Solar fields installation planned for spring

Solar fields installation planned for spring


 

Solar energy is set to shine with a contract between Charles County Public Schools (CCPS) and SolarCity, the country’s largest solar power provider.

Solar fields mounted on the ground will be installed at the rear of Robert D. Stethem Educational Center and its neighbor Dr. James Craik Elementary School. Ground-mounted solar panels also will be placed at Piccowaxen and Mattawoman middle schools, and installation of ground-mounted units is set for the new elementary school site on Billingsley Road. Roof-mounted panels will go up at the school system’s maintenance shop on Radio Station Road.

The switch to solar energy at the sites will benefit CCPS financially and environmentally.

“These installations will save the school system on electric costs, help to lower the system’s carbon footprint and provide sustainability of our natural resources,” said Keith Hettel. When he became the assistant superintendent of supporting services, one of Hettel’s goals was to reduce the school system’s carbon footprint.

“One of the ways was through the use of solar energy,” he said. “This will reduce our dependence on our electricity purchases.”

The estimated savings is $350,000 a year, or $7 million over a 20-year span, Hettel said. The agreements signed with SolarCity include no upfront costs to the school system with all the panels supplied by the solar power company. SolarCity also will install the ground-mounted panels and fencing at those sites, and monitor electricity production.

“The use of power will be used by the schools and will be purchased from SolarCity at a lower cost than we now pay for electricity,” Hettel said.

Solar Energy Industries Association, the industry’s trade association, reported in 2014 that Maryland had nearly 40 schools using solar power, with the state ranking ninth in the nation and third in the mid-Atlantic region in its clean energy use. The same report states there are more than 3,750 kindergarten-12 school systems in the U.S. with solar installations.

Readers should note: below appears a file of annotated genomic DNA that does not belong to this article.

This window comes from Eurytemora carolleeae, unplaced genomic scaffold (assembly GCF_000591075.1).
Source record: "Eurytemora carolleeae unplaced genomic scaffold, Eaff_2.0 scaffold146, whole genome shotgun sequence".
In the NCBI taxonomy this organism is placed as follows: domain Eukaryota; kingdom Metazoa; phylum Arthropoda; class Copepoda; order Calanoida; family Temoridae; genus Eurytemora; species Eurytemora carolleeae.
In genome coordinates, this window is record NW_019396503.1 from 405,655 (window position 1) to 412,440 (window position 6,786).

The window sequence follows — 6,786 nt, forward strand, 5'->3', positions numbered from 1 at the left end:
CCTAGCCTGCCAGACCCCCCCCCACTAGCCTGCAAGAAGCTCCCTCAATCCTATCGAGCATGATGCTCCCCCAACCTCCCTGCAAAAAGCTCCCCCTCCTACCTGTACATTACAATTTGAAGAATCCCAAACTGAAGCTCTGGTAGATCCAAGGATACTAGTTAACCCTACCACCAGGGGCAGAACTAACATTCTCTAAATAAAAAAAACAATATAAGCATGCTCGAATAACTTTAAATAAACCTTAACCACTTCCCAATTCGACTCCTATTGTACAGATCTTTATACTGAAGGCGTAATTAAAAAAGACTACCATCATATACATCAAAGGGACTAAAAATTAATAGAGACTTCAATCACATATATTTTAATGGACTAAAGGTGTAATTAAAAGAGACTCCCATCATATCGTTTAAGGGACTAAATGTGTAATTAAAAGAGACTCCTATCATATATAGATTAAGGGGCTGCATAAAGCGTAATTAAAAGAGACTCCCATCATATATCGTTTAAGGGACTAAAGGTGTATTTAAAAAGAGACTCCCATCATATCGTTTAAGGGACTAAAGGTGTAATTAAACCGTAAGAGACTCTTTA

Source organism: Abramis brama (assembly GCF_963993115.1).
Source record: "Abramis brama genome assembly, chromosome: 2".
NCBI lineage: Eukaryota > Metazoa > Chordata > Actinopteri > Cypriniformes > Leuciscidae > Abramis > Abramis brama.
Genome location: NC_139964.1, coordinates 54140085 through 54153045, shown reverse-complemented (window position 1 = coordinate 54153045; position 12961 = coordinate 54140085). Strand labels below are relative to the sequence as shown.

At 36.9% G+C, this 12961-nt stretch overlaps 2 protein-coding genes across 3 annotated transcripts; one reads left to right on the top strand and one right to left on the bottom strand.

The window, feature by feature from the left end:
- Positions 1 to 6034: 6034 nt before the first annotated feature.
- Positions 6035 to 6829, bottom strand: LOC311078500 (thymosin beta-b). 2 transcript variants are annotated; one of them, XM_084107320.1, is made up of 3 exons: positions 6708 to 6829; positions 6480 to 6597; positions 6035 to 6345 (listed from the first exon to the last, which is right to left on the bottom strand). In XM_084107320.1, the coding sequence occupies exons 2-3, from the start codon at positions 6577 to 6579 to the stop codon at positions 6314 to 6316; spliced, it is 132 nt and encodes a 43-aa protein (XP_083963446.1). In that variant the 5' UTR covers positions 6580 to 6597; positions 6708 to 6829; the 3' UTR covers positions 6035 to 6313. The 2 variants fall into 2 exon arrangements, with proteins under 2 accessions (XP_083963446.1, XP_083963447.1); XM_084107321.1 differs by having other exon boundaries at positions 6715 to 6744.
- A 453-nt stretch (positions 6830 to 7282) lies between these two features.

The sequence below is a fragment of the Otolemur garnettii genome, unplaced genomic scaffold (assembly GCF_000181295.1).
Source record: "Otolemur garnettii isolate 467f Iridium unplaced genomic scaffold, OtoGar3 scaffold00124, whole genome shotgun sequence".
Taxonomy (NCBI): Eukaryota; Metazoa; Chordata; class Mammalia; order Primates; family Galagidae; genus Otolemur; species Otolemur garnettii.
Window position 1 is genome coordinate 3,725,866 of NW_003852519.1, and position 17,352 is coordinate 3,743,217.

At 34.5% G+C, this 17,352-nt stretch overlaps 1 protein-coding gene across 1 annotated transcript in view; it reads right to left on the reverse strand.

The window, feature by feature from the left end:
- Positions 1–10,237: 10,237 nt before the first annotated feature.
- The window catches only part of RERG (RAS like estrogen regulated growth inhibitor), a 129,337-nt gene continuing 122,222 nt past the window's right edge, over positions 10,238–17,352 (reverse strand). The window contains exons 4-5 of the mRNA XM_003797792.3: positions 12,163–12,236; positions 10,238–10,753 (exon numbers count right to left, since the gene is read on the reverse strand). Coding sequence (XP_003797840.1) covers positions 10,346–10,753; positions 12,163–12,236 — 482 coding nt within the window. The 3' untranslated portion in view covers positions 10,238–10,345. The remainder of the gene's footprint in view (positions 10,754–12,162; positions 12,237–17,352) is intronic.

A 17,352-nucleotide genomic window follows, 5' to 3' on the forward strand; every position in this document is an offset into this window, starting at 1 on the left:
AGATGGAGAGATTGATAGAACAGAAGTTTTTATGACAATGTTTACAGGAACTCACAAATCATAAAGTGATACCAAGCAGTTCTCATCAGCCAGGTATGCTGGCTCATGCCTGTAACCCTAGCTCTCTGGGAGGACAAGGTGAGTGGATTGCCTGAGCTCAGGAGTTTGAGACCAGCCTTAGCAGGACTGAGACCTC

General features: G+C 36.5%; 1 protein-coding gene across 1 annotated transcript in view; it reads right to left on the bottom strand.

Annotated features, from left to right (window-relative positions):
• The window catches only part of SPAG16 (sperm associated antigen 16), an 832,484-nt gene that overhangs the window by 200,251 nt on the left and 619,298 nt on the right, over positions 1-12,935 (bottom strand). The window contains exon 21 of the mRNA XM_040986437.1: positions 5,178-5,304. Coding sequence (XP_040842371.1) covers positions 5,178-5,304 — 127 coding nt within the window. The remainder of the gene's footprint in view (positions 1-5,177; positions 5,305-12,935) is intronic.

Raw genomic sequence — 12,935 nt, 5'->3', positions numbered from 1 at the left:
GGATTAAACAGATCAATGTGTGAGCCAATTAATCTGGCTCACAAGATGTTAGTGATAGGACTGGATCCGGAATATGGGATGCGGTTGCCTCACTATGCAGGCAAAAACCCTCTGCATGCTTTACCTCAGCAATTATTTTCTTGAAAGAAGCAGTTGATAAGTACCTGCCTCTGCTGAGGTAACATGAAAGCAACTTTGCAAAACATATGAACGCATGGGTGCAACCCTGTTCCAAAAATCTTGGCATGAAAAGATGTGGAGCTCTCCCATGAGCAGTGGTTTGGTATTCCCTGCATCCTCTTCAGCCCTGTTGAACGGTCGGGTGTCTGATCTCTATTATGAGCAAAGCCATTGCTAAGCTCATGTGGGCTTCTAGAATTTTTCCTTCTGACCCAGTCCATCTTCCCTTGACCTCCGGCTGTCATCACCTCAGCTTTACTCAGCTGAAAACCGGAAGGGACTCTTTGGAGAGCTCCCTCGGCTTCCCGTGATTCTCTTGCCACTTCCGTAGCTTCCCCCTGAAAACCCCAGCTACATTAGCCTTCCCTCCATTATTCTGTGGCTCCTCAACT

CCPS has been in the planning stages of introducing solar power for about two years, Hettel said. “It is an excellent time for this with the government support,” he said. “This project is costing us no money to begin. We will be producing power at significant savings.”

Currently, the energy project is in the engineering and permitting stages. Installations will start in the spring, Hettel said.

Solar energy is not the only way CCPS is reducing its carbon footprint. Vehicles with higher gas mileage per gallon have replaced gas guzzlers, while building lights are being retrofitted with energy efficient and LED lighting. The parking lots of T.C. Martin Elementary School and the Robert D. Stethem Educational Center are illuminated with solar lights and drink machines have been fitted with energy saving devices. A small school bus and a mail delivery van have been retrofitted to test as hybrid vehicles using battery power and light switch timers have been installed in rooms which will shut off lighting when no one is using it or no motion has been detected. When the Southern Maryland Electric Cooperative requests it, the cooling systems in schools are shut down during peak hours, it’s a measure that has saved the system about $200,000 annually in rebates from SMECO.

Residents can see solar energy filtering into the county with some homes and businesses boasting solar panels. “[It] cuts down on the need for fossil fuels used to produce electricity,” Hettel said. “It is also very cost effective for the home and business owner.”

Charles County Public Schools provides 26,300 students in grades prekindergarten through 12 with an academically challenging education. Located in Southern Maryland, Charles County Public Schools has 36 schools that offer a technologically advanced, progressive and high quality education that builds character, equips for leadership and prepares students for life, careers and higher education.

The Charles County public school system does not discriminate on the basis of race, color, religion, national origin, sex, sexual orientation, gender identity, age or disability in its programs, activities or employment practices. For inquiries, please contact Dr. Patricia Vaira, Title IX/ADA/Section 504 Coordinator (students) or Pamela K. Murphy, Title IX/ADA/Section 504 coordinator (employees/ adults), at Charles County Public Schools, Jesse L. Starkey Administration Building, P.O. Box 2770, La Plata, MD 20646; 301-932-6610/301-870-3814. For special accommodations call 301-934-7230 or TDD 1-800-735-2258 two weeks prior to the event.

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